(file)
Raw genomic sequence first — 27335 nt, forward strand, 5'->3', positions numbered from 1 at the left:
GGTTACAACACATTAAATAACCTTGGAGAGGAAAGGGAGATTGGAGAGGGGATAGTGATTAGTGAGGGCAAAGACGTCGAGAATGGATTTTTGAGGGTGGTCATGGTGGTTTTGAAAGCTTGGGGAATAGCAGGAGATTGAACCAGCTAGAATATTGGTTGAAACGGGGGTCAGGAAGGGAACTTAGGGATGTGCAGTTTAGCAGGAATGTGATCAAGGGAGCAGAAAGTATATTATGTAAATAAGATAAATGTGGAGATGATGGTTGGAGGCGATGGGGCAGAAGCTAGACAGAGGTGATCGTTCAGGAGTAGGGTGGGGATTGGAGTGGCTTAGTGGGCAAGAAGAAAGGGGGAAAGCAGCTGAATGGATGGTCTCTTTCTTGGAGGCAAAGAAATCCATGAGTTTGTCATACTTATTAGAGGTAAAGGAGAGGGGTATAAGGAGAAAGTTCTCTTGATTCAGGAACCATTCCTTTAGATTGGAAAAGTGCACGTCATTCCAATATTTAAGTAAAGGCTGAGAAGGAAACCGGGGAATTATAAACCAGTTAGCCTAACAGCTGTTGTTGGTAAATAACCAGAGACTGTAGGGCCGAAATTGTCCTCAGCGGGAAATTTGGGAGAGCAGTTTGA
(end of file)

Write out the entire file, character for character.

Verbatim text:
Raw genomic sequence first — 27335 nt, forward strand, 5'->3', positions numbered from 1 at the left:
GGTTACAACACATTAAATAACCTTGGAGAGGAAAGGGAGATTGGAGAGGGGATAGTGATTAGTGAGGGCAAAGACGTCGAGAATGGATTTTTGAGGGTGGTCATGGTGGTTTTGAAAGCTTGGGGAATAGCAGGAGATTGAACCAGCTAGAATATTGGTTGAAACGGGGGTCAGGAAGGGAACTTAGGGATGTGCAGTTTAGCAGGAATGTGATCAAGGGAGCAGAAAGTATATTATGTAAATAAGATAAATGTGGAGATGATGGTTGGAGGCGATGGGGCAGAAGCTAGACAGAGGTGATCGTTCAGGAGTAGGGTGGGGATTGGAGTGGCTTAGTGGGCAAGAAGAAAGGGGGAAAGCAGCTGAATGGATGGTCTCTTTCTTGGAGGCAAAGAAATCCATGAGTTTGTCATACTTATTAGAGGTAAAGGAGAGGGGTATAAGGAGAAAGTTCTCTTGATTCAGGAACCATTCCTTTAGATTGGAAAAGTGCACGTCATTCCAATATTTAAGTAAAGGCTGAGAAGGAAACCGGGGAATTATAAACCAGTTAGCCTAACAGCTGTTGTTGGTAAATAACCAGAGACTGTAGGGCCGAAATTGTCCTCAGCGGGAAATTTGGGAGAGCAGTTTGA